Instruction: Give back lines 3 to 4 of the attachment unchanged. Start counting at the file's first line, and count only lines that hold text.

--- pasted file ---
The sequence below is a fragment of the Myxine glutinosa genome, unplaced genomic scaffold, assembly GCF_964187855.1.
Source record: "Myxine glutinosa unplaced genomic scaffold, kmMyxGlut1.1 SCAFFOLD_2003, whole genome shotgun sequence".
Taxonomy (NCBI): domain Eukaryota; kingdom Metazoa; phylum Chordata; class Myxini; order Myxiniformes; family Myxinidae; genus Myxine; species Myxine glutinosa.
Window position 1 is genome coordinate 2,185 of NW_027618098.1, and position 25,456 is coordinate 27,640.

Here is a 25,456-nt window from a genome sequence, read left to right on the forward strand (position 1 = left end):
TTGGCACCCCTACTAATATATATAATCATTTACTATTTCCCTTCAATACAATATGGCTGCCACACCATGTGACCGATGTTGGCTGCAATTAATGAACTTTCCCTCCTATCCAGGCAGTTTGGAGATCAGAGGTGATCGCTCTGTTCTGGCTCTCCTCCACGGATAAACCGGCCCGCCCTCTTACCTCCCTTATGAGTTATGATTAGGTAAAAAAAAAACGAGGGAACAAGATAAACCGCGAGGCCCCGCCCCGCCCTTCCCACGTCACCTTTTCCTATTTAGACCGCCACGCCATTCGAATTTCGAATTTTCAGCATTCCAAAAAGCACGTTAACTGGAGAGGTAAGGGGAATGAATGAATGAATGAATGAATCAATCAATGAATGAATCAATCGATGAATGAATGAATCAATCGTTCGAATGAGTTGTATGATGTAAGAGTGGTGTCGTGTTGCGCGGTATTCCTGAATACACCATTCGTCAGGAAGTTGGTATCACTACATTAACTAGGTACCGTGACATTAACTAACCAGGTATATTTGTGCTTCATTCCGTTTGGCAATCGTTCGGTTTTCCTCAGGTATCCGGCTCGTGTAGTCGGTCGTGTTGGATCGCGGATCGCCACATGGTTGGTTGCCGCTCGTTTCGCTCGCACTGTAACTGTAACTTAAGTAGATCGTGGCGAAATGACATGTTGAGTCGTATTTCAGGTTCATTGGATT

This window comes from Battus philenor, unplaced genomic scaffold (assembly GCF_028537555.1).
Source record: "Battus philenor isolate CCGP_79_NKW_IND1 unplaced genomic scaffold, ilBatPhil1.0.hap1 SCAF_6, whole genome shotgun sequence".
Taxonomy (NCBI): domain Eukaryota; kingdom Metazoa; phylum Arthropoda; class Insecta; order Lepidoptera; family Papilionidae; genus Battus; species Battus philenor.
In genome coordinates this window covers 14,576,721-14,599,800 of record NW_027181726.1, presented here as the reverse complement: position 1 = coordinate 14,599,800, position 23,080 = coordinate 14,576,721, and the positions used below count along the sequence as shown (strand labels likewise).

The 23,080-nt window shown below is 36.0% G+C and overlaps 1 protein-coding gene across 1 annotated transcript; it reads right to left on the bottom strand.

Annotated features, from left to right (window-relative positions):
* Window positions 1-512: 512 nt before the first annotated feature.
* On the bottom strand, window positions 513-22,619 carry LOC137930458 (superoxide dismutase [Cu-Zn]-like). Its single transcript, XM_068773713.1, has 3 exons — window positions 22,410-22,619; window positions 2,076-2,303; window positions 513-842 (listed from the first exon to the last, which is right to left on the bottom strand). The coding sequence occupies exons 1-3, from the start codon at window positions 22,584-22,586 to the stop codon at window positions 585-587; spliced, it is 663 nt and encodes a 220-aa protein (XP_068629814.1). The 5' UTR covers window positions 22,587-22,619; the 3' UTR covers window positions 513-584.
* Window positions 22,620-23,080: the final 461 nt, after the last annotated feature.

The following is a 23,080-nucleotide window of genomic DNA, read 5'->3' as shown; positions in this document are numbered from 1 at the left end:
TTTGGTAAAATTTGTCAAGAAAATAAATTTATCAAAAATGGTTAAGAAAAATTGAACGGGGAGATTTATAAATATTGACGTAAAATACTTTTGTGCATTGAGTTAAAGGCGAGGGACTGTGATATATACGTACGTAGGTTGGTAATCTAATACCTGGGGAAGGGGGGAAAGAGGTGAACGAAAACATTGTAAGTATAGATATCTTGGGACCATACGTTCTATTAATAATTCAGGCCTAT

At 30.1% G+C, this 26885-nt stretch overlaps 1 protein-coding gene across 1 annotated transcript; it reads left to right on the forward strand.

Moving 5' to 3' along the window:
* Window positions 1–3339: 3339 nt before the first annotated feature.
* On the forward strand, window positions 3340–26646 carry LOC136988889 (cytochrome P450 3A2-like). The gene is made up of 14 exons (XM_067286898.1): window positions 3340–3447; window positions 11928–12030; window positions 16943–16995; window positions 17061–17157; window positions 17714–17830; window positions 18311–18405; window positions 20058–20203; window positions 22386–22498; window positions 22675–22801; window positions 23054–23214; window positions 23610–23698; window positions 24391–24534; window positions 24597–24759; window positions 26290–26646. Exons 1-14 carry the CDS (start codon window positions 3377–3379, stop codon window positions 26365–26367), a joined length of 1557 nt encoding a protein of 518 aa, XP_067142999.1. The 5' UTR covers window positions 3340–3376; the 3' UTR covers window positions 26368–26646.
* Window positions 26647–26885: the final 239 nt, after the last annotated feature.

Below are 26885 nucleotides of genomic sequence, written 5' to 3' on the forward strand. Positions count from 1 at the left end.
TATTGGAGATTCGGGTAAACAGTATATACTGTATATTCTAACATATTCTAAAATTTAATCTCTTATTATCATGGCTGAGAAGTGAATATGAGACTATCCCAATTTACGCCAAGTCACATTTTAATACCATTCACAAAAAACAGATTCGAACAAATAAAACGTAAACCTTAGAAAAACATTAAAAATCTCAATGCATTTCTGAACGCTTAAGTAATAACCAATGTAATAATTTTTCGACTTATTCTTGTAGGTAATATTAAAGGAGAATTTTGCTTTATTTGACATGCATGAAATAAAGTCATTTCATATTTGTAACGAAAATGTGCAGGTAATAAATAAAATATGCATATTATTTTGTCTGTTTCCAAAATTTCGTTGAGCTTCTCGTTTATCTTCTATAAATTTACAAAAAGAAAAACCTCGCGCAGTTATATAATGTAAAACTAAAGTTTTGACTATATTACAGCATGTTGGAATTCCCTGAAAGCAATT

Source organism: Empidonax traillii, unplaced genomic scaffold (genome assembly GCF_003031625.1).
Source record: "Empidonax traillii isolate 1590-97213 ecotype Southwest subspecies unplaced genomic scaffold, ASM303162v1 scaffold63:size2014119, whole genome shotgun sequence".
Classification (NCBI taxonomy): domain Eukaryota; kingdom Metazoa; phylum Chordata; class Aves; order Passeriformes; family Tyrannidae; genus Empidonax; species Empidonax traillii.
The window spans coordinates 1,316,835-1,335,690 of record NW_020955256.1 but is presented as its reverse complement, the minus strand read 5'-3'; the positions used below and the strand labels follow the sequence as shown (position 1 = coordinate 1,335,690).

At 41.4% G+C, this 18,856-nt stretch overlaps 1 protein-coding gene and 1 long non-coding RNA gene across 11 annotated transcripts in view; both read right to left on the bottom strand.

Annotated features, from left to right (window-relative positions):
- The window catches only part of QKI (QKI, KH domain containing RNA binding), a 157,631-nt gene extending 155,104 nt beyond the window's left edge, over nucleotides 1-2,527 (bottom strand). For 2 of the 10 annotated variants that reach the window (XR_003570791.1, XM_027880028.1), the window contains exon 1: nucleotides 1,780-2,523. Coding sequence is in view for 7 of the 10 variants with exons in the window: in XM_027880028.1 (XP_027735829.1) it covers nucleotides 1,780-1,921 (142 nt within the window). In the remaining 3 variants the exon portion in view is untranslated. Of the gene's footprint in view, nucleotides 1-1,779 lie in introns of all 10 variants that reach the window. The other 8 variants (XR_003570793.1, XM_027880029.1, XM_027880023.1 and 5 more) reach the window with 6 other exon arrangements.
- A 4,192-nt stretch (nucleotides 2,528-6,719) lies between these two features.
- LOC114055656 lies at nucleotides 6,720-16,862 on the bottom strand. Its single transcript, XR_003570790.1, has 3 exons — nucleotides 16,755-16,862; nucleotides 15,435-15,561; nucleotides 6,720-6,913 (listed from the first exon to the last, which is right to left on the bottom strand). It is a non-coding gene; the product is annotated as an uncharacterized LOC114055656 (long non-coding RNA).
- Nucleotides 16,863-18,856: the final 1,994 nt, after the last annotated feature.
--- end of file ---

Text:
Taxonomy (NCBI): domain Eukaryota; kingdom Metazoa; phylum Chordata; class Myxini; order Myxiniformes; family Myxinidae; genus Myxine; species Myxine glutinosa.
Window position 1 is genome coordinate 2,185 of NW_027618098.1, and position 25,456 is coordinate 27,640.